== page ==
Background: The study was designed to compare the effect of intraincisional vs intraperitoneal infiltration of levobupivacaine 0.25% on post-operative pain in laparoscopic cholecystectomy. Materials and Methods: This randomised controlled study was carried out on 189 patients who underwent laparoscopic cholecystectomy. Group 1 was the control group and did not receive either intraperitoneal or intraincisional levobupivacaine. Group 2 was assigned to receive local infiltration (intraincisional) of 20 ml solution of levobupivacaine 0.25%, while Group 3 received 20 ml solution of levobupivacaine 0.25% intraperitoneally. Post-operative pain was recorded for 24 hours post-operatively. Results: Post-operative abdominal pain was significantly lower with intraincisional infiltration of levobupivacaine 0.25% in group 2. This difference was reported from 30 minutes till 24 hours post-operatively. Right shoulder pain showed significantly lower incidence in group 2 and group 3 compared to control group. Although statistically insignificant, shoulder pain was less in group 3 than group 2. Conclusion: Intraincisional infiltration of levobupivacaine is more effective than intraperitoneal route in controlling post-operative abdominal pain. It decreases the need for rescue analgesia.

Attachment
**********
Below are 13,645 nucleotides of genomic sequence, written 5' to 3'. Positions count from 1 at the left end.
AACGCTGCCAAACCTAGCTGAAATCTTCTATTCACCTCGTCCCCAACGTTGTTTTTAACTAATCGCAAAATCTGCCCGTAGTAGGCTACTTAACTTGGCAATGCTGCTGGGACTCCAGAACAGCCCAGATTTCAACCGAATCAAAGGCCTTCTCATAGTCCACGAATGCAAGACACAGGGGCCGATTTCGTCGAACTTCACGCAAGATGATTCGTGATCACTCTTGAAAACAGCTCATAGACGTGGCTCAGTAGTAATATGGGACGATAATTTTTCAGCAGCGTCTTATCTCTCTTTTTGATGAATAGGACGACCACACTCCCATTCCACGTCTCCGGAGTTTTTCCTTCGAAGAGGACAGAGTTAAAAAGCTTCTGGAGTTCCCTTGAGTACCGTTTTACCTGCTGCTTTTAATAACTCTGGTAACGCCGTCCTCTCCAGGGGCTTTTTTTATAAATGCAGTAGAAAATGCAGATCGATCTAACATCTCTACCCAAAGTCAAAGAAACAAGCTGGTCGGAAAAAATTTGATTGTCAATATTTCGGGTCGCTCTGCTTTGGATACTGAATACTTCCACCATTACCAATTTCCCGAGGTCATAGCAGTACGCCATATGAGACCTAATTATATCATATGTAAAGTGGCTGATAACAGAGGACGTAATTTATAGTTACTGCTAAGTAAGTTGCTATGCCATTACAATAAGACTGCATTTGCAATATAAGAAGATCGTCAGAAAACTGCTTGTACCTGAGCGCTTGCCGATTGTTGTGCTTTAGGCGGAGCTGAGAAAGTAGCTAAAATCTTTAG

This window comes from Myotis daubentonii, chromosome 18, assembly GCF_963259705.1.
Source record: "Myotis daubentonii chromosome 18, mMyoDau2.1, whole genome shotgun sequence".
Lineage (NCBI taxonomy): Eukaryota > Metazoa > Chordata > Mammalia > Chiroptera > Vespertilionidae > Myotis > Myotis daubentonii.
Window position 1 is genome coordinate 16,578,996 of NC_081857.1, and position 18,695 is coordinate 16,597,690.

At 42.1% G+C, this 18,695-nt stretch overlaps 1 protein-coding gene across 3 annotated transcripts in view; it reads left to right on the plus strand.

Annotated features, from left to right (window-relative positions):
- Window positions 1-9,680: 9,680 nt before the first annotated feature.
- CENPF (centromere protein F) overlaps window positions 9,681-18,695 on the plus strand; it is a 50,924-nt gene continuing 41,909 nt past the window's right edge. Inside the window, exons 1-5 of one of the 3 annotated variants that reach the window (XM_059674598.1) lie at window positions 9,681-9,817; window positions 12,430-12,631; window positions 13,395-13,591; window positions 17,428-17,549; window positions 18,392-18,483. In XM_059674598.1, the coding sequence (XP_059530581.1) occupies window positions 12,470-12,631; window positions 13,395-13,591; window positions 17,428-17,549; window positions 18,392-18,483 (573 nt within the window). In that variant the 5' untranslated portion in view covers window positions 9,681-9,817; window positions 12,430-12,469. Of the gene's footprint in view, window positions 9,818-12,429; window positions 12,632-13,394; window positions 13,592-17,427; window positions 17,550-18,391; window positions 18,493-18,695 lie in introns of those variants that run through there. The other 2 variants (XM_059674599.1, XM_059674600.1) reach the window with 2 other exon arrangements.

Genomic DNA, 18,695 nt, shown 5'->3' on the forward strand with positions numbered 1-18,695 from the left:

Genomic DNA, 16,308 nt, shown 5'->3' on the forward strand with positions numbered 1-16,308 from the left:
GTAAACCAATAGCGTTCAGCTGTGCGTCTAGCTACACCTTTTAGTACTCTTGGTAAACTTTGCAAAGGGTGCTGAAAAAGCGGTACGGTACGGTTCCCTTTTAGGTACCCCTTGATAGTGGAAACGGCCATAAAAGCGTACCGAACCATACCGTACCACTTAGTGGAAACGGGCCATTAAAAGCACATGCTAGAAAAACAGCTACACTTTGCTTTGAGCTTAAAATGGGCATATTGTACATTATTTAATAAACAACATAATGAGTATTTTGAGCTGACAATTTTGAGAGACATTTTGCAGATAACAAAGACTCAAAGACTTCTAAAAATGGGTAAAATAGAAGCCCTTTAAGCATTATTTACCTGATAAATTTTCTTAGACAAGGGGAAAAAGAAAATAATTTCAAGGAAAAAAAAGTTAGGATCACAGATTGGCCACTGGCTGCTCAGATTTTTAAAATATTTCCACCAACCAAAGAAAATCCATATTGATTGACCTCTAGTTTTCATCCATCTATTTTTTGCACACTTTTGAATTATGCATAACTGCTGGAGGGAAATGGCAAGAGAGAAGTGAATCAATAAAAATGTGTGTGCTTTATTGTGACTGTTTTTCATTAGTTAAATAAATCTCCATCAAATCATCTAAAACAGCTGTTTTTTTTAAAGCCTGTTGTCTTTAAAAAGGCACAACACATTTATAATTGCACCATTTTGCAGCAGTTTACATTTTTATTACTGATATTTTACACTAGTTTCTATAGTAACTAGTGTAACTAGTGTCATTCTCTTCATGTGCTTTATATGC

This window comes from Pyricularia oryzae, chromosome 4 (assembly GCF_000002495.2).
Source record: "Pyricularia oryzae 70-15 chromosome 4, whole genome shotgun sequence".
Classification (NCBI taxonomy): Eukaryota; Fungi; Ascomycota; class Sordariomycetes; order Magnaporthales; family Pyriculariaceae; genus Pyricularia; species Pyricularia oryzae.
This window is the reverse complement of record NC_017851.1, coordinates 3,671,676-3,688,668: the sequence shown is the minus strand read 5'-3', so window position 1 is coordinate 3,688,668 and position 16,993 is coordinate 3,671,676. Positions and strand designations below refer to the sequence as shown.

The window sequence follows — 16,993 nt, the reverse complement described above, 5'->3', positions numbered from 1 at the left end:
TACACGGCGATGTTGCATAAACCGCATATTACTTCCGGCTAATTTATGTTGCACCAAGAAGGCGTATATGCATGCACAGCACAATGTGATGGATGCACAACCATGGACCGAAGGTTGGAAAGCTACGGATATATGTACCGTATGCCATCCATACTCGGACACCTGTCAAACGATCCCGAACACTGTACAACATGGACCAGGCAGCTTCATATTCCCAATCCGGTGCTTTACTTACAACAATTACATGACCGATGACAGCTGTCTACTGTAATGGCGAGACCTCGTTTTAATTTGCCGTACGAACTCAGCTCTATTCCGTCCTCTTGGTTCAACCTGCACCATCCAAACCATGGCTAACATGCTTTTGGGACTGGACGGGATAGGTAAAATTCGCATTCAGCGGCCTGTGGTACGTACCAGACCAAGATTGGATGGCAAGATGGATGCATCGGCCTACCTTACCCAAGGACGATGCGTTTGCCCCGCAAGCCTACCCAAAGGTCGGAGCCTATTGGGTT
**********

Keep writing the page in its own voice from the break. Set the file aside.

Keywords: Laparoscopic cholecystectomy, levobupivacaine, local anaesthetics, postoperative pain


How to cite this article:
El-labban GM, Hokkam EN, El-labban MA, Morsy K, Saadl S, Heissam KS. Intraincisional vs intraperitoneal infiltration of local anaesthetic for controlling early post-laparoscopic cholecystectomy pain. J Min Access Surg 2011;7:173-7

How to cite this URL: